Most people have month-end financial tasks to ensure their accounts are in order. Whether it’s balancing the checkbook, paying bills, or figuring out how much was spent on groceries, understanding what goes on during the month is critical. Wouldn’t it be nice if a program linked everything together and generated financial reports? BlackLine (NASDAQ:BL) provides software for businesses that accomplishes this task.
BlackLine combines multiple inputs into a single information stream
Undoubtedly, companies have more complicated finances than the average household. Every line that appears in a quarterly income statement, cash flow statement, or balance sheet is the product of multiple inputs across various teams. Enterprise resource planning (ERP) systems are crucial in every business to handle activities like supply chain management or accounting. Many large companies incorporate different ERP systems across segments to manage operations efficiently.
But what isn’t efficient is combining all ERP outputs to create coherent data that goes into quarterly reports. BlackLine is integrated with more than 30 ERP providers like Oracle, Workday, and SAP. The invaluable information taken from ERP systems contributes to quarterly reports.
When public companies release their financials each quarter, it gives investors insight into how the business is doing. What’s sometimes forgotten is the value those reports have internally. With so many inputs, getting a grasp on what is going on throughout the business can be difficult for management. BlackLine’s product suite allows for continuous accounting implementation. With this ability, management can get an accurate picture of the business at any point, and the visibility provided by BlackLine allows for management to make better decisions.
COVID-19 has dampened BlackLine’s sales efforts
BlackLine helps keep businesses’ financials in order, but how is it doing? Unlike many of its software-as-a-service (SaaS) brethren, BlackLine was hit hard by COVID-19. The pandemic has had a noticeable effect on retention and upsell initiatives. Its net revenue retention rate fell from 110% in 2019 to 106% in the first half of 2021 as revenue growth also slowed. However, BlackLine still grew its customer count 15% year over year to 3,704 during the third quarter.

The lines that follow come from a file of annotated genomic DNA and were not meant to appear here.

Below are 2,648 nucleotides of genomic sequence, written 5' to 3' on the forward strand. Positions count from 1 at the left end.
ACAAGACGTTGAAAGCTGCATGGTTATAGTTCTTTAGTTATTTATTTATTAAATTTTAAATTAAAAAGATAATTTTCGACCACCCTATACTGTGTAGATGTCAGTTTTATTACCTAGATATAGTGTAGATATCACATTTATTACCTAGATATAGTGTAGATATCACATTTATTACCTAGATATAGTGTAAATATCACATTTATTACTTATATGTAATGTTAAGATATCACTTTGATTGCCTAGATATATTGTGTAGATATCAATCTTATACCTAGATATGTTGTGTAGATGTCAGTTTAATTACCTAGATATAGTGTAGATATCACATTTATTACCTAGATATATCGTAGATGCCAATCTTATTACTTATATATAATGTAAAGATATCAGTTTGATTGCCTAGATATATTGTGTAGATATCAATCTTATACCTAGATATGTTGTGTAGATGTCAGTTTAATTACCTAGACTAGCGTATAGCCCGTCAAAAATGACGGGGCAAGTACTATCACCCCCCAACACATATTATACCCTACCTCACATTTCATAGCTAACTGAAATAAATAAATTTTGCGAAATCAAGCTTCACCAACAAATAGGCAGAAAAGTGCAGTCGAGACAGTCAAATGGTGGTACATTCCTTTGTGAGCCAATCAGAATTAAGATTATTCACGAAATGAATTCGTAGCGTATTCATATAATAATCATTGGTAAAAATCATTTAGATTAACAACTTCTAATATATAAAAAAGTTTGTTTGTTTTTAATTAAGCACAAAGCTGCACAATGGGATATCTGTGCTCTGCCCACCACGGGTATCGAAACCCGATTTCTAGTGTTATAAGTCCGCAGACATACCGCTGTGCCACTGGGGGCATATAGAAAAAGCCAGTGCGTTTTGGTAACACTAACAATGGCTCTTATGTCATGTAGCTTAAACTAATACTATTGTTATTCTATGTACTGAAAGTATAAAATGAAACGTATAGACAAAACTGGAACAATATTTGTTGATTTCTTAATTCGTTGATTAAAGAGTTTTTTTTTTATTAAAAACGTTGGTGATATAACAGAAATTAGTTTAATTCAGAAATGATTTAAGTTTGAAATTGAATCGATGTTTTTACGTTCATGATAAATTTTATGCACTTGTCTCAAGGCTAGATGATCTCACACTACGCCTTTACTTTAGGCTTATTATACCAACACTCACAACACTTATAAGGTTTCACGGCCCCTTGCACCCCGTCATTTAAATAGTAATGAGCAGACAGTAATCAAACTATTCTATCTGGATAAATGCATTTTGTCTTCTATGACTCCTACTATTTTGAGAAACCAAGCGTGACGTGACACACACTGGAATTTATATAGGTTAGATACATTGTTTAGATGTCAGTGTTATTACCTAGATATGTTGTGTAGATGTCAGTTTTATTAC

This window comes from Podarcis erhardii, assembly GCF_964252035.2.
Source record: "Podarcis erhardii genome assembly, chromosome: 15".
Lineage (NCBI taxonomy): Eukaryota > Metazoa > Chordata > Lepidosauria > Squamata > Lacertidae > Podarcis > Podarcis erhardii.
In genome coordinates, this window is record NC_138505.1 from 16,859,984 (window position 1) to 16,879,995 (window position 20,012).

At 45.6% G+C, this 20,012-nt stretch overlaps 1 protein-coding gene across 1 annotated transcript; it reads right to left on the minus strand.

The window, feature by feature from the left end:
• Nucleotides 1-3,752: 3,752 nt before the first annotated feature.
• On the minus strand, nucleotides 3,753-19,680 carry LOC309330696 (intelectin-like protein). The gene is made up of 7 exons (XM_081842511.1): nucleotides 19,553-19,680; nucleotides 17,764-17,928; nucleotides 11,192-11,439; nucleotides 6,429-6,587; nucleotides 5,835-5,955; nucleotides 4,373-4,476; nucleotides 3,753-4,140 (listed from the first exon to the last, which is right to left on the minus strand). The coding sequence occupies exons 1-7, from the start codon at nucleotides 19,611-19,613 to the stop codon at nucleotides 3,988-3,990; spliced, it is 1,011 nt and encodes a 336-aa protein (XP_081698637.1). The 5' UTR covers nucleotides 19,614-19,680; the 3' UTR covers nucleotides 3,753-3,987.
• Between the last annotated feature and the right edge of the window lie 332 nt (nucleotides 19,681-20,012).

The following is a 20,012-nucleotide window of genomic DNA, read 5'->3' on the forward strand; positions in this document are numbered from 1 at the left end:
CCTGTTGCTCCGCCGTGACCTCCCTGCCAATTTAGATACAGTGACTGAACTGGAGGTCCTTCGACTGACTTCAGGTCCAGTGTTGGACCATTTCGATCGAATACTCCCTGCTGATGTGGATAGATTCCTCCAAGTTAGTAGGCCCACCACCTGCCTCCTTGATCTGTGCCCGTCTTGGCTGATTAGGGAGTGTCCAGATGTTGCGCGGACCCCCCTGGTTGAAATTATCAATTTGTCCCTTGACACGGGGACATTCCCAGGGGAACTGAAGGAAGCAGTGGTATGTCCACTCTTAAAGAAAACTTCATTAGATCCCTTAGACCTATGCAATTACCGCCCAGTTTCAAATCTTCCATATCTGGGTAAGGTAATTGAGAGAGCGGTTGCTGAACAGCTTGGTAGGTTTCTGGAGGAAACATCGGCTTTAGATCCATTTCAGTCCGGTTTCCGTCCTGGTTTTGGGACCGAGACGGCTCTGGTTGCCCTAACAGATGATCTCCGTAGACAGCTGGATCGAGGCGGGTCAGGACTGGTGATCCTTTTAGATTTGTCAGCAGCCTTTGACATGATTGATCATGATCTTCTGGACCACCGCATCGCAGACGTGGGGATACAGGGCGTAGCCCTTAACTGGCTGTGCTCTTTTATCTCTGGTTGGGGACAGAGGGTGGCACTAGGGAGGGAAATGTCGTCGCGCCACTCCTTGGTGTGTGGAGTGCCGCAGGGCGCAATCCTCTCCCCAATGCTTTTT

Once pandemic-related headwinds like supply chain issues subside, companies will have more bandwidth to focus on improving other parts of their operations. BlackLine has four new products it believes represent over $800 million in annual recurring revenue with existing customers. This would translate into BlackLine nearly tripling its total revenue, without adding any new customers. The company also saw the number of customers spending more than $1 million nearly double in 2020.
BlackLine’s business model is to land and expand, where it brings customers onto its platform and then sells more licenses or products to increase their spending. Customers who have been with BlackLine a long time spend more as you can see below.
|Annual Revenue Expansion by Customer Acquisition Date|
This means customers who have been utilizing BlackLine’s products since 2012 are now spending over four times more than its newest customers. This powerful trend will drive growth for the company.
Customers and reviewers praise the product
BlackLine’s solutions are positively rated by its customers — it received 4.6 stars out of 5 across 314 reviews according to Gartner. It was also named the 20th best software company by The Software Report, placing it among companies like The Trade Desk, Salesforce.com, and Twilio.
In the earnings results BlackLine reported on Nov. 4, both customer count and net revenue retention rate continued to trend in the right direction. While investors commonly track revenue and net income, the other two metrics are more important for BlackLine, given the way customer relationships tend to see increased spending over time.
Trading at over 19 times sales, BlackLine isn’t a cheap stock. With a market cap of $7.6 billion, its small size allows for investors to get in before the company captures more of its addressable market. At the end of the second quarter, management claimed that market was worth more than $28 billion, a far cry from its $387 million in trailing 12-month revenue. With a huge runway for growth, it is a great stock for investors who are willing to watch as BlackLine expands its relationship with more and more customers over the next decade.
This article represents the opinion of the writer, who may disagree with the “official” recommendation position of a Motley Fool premium advisory service. We’re motley! Questioning an investing thesis — even one of our own — helps us all think critically about investing and make decisions that help us become smarter, happier, and richer.